Characteristics Univariate regression Multivariate regression
β p β p
Gender
Female -1.00
Male -1.62 0.269 -
Age (years)
60 to 69 -1.00
70 to 79 -0.89 0.420 -
80 or older -3.01 0.077
Marital status
Married -1.00
Widowed or separated -2.79 0.007 -2.02 0.047
Lives alone
Yes -1.00
No -0.88 0.461 -
Education level (years of schooling)
0-4 years -1.00
5-8 years -0.05 0.972 -0.58 0.965
9-12 years -4.04 0.005 -3.49 0.013
12 years or more -4.41 0.002 -3.92 0.005
Employment status
Still works -1.00
Retired -3.39 0.100 -4.24 0.034
Homemaker -1.43 0.220 -0.14 0.903
Income (MW)
No income -1.00
Up to 1 -4.13 0.039 -
>1 to ≤3 -2.00 0.274
>3 -0.17 0.930
Smoking habit
Yes -7.31 0.004 -8.06 0.001
No -1.00
Nutritional status
Eutrophic -1.00
Undernourished -1.61 0.316 -
Overweight -0.12 0.942
Obese -2.45 0.046

Note: MV: Minimum Wage.

Investigating the relationship between the variables and the Brazilian Healthy Eating Index, it was observed that the widowed older adults and those who were separated or divorced, retired, and smokers had lower BHEI score, whereas those who had more years of schooling had higher mean scores (Table 3).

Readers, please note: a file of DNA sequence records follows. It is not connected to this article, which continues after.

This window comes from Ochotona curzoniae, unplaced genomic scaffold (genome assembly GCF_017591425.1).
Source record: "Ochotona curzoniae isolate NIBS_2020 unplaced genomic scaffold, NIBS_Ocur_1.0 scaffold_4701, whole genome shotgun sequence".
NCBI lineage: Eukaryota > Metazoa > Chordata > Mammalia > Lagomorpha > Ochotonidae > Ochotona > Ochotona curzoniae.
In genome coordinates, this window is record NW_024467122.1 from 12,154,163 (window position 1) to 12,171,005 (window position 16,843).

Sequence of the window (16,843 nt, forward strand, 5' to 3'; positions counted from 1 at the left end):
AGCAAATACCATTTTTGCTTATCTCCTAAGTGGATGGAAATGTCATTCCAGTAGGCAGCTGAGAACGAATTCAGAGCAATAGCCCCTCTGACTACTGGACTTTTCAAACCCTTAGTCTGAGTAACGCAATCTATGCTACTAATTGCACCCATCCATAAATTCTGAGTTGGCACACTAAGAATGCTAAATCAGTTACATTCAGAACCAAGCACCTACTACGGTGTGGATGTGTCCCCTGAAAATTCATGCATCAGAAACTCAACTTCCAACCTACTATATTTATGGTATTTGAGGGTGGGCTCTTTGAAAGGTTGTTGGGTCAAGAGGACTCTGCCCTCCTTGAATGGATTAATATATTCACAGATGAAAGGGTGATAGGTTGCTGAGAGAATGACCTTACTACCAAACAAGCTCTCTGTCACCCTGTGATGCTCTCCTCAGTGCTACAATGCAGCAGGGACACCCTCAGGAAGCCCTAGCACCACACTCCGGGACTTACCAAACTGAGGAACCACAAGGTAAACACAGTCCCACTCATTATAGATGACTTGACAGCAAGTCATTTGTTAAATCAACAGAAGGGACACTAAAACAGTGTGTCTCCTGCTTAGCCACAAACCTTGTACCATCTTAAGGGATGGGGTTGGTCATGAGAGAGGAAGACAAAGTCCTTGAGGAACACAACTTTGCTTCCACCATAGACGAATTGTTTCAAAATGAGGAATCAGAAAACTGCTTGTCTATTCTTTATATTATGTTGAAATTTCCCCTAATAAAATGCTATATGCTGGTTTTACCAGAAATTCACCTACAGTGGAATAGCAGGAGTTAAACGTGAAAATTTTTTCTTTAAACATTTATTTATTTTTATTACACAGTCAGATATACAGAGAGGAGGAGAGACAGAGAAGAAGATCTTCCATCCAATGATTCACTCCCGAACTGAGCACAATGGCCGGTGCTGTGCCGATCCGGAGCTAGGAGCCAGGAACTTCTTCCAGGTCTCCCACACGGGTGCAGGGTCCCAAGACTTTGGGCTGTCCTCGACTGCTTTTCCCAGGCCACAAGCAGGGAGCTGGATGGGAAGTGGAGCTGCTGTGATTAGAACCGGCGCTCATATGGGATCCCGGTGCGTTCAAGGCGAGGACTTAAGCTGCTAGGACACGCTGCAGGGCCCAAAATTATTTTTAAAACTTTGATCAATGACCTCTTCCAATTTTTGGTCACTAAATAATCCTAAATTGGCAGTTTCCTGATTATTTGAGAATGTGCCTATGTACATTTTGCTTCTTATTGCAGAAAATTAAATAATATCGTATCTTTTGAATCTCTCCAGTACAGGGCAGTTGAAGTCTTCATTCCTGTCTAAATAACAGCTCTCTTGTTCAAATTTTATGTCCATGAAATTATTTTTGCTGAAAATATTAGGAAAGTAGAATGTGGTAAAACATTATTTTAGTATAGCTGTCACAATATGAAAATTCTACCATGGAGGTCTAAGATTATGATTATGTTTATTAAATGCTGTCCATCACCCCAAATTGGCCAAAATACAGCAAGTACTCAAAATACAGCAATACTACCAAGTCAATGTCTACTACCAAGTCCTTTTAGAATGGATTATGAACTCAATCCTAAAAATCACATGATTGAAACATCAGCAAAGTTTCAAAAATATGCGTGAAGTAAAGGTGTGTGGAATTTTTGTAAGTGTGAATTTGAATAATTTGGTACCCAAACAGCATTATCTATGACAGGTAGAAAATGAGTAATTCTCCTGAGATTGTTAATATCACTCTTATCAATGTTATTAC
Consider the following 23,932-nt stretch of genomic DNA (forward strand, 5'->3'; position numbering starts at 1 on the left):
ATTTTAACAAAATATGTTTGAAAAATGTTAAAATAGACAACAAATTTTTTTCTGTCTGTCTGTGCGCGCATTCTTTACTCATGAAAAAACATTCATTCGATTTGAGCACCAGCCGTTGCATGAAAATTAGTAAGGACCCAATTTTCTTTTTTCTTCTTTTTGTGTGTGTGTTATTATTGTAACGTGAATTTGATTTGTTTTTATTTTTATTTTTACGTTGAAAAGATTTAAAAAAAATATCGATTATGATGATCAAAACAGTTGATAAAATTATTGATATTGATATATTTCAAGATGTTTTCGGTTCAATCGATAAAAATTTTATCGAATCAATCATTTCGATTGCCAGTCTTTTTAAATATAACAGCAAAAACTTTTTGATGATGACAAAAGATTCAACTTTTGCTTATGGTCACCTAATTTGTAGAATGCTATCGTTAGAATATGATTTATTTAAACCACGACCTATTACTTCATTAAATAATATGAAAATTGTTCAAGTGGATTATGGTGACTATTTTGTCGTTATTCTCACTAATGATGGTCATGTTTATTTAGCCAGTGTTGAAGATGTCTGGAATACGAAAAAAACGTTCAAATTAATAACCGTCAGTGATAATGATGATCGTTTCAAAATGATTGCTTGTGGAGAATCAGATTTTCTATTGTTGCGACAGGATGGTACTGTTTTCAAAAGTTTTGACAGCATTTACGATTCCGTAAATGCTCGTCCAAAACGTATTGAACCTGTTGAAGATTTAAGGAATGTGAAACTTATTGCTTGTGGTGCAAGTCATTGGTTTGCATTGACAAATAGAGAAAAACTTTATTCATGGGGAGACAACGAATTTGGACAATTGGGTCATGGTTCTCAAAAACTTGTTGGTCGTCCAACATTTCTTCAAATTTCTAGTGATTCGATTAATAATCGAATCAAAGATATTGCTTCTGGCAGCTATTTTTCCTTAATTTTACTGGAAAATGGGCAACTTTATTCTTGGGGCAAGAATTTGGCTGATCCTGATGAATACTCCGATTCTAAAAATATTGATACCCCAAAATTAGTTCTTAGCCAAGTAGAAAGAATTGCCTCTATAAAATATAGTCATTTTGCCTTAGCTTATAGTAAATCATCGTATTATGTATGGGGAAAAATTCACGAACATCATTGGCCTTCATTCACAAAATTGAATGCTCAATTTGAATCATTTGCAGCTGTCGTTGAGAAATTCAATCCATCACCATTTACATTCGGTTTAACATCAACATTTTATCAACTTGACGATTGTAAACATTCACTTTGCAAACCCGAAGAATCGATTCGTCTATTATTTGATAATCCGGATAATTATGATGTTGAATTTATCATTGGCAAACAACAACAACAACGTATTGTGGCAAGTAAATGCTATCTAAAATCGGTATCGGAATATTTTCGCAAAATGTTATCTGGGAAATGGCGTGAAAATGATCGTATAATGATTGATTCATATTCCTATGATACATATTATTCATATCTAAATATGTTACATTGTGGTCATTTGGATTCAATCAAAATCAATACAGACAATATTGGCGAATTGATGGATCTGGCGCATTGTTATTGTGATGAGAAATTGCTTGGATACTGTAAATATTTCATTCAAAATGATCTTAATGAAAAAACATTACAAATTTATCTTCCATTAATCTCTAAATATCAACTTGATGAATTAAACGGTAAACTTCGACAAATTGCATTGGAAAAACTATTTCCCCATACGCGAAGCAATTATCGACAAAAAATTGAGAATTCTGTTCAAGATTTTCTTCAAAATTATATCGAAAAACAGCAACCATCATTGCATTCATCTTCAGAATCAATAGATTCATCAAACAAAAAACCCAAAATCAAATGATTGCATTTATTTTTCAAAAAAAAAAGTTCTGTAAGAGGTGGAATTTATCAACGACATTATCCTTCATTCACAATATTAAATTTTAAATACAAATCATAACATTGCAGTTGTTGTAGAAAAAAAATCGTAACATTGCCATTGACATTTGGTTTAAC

DISCUSSION

The present study analyzed the factors associated with diet quality of older adults living in the city of São Caetano do Sul, Brazil. The main findings showed that those with higher education level (9 to 12 or more years of schooling) had higher diet quality, and those who were widowed or separated, retired, and smokers.

There was no significant difference between diet quality and gender, corroborating the findings of another study on older adults in different cities and states in Brazil [7,8]. However, some studies with adults and older adults have reported higher BHEI score for women [9,10]. Assumpção et al. [10] found that women consumed more vegetables, fruits, and milk and less sodium, meat, saturated fat, alcohol, and added sugar, when compared to men. The diet quality similarity found between female and male individuals living in São Caetano do Sul can be explained by the fact that most of the older adults studied were married and retired, and thus they probably had meals together with their spouses. Moreover, widowed older adults had lower BHEI score than married individuals; there are no studies available addressing the association between diet quality and marital status. However, Borim et al. [19] found that older adults who lived alone had higher diet quality.

The relationship between BHEI score and education level showed higher scores among the older adults with 9 or more years of schooling. A similar result was found by Morimoto et al. [11], who justified that individuals with higher education level may have higher income and better knowledge about food. Assumpção et al. [10] observed that individuals with higher education level had higher BHEI score for the components whole grains, fruits, vegetables, and milk and other dairy products.